• Once you’re caught up, it will keep sending you the new comics on the schedule you indicated. (So if a new chapter comes out on Wednesday, but you set it to only send you comics on Saturdays, you’d see the new one in your feed on Saturday.)
    • You can edit your feed preferences any time, changing the day(s), number of comics per day, setting a new starting point (useful if you read multiple chapters on the comic’s site rather than through your feed), or pausing it if you’re not planning to read that comic for a while (or if you’re only going to be reading it through the site rather than the RSS feed).

For any comics that aren’t already listed on Comic Rocket, it’s usually pretty easy to add them to the site yourself, as long as the comic uses a sensible numbering system.

Thanks for the suggestions… I was trying to illustrate a general problem as opposed to this site specifically, but I’ll respond to each point. I also realize you don’t work for NewsBlur, the questions are either rhetorical or meant for them as opposed to you.

For NewsBlur, are you a free user or a premium one

I’ve been a premium user since Oct 2010.

I found a blog post from 2013 saying the limit for premium users’ unread stories had been increased to 30 days and free users were limited to 14, but I’m not sure if either limit has changed since then.

  1. I don’t think that actually works (or has since changed) despite being a premium user.
  2. 30 days isn’t nearly enough for “rare” feeds. Some feeds update 10 times a year. Assuming the databases are set up with reasonable indexing, the performance should be based on number of items, not the actual number of days. If the limit was the newest 200 (100?) entries per feed I would be sufficiently happy. Keeping around days instead of number of stories is clearly more based on news/topical items rather than RSS in general. As long as it’s a serial (webcomic/webstory/…) things only become irrelevant when they’re read.
  3. What used to happen a while ago (perhaps before that post) is that NewsBlur would keep history around even though it forcibly marked it as “read” once it was old enough… I think even if the feed itself deleted the old link.
  4. If I had the ability to mark a feed as “important, rarely updates, keep up to N items” and I had some max total N allotted to me as a premium user I would be happy with that.
  5. I completely understand not keeping long histories for NEWS stories or anything that updates frequently… but the performance modifiying thing should be number of elements not days anyway (unless the db uses (to me) a surprising index/schema). , but 30 days really isn’t enough for feeds that update rarely or are serial (webcomic, webstory, …) Sometimes I stop reading stories for a full year and want to catch up but that will still only be 20-100 “stories”.

For WuxiaWorld specifically…
This wasn’t really about WuxiaWorld, it was just an example. There are many places that have feeds but don’t have their own system.

Maybe your best option would be to save the most recent chapter you’ve read, so you know where you left off and can catch up through the comic’s site rather than the RSS feed when you’re ready.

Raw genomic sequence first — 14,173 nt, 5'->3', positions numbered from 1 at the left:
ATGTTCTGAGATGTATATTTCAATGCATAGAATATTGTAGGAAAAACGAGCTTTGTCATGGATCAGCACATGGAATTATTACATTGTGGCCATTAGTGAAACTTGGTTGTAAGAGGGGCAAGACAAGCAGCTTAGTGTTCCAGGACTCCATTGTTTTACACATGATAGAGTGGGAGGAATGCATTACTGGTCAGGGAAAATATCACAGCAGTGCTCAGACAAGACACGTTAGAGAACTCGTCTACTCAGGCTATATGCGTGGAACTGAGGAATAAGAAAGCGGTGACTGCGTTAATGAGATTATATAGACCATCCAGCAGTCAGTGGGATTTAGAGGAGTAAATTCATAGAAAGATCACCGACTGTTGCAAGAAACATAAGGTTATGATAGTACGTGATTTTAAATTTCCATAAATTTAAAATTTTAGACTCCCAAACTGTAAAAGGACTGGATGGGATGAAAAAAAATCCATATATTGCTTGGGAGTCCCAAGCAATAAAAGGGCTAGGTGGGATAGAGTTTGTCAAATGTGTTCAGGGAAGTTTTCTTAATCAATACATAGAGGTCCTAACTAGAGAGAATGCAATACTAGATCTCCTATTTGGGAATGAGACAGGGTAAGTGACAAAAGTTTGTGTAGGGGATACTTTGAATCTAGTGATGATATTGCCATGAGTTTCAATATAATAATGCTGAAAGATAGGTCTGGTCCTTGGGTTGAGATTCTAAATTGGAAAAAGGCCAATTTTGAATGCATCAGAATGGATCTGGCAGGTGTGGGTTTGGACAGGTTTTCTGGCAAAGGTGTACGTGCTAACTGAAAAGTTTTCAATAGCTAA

Alternatively, instead of using the RSS feed, maybe it would be best just to read on the WuxiaWorld site and use their built-in bookmarking system

I tried “saving” first, but that really doesn’t work because I just need to forget once and then I’ve lost my place in a story/comic/etc that has thousands of chapters/images.
Actually for WuxiaWorld I already gave up using NewsBlur entirely… I will not remember to “save” every time so that doesn’t help. I do use their bookmark system. If I’ve been gone a long time on a story (like months), I can’t even use NewsBlur to tell me that there ARE new chapters, because the story could be on a 2 week hiatus.
So in this case I’ve stopped using NewsBlur entirely. Yes I can use WuxiaWorld’s site directly but that reduces the value of NewsBlur. The whole point of using NewsBlur is (was) that I can have one place that shows me all my updates. If I have to check a dozen different places then there’s no value in NewsBlur for me.

If you think you’ll forget to go back to it without the RSS feed as a reminder, you could keep the feed (even if you don’t actually use it for reading) or set a reminder in Google Calendar (or whatever you use) for once every month or whatever schedule you prefer.

Appreciate the suggestion but the point of NewsBlur (for me) is that I don’t have to poll 20-50 different sites… I can just look in one place. Reminders (or whatever) don’t work because I eventually give up on them.

Comic Rocket

Yeah I’ve used Comic Rocket and am aware of all the features you described… they’re just not sufficient for my purposes. They’re not bad for comics but they’re not particularly great either. The UI especially.
I also used all the different methods you mentioned to read there. Unfortunately ComicRocket isn’t exactly based on RSS feeds or anything and I’ve definitely seen it fail to update for literally over a year. When I have an rss feed, it’s possible the author forgets to update, or misses a comic, but that’s a lot closer to a guarantee that I get everything than ComicRocket.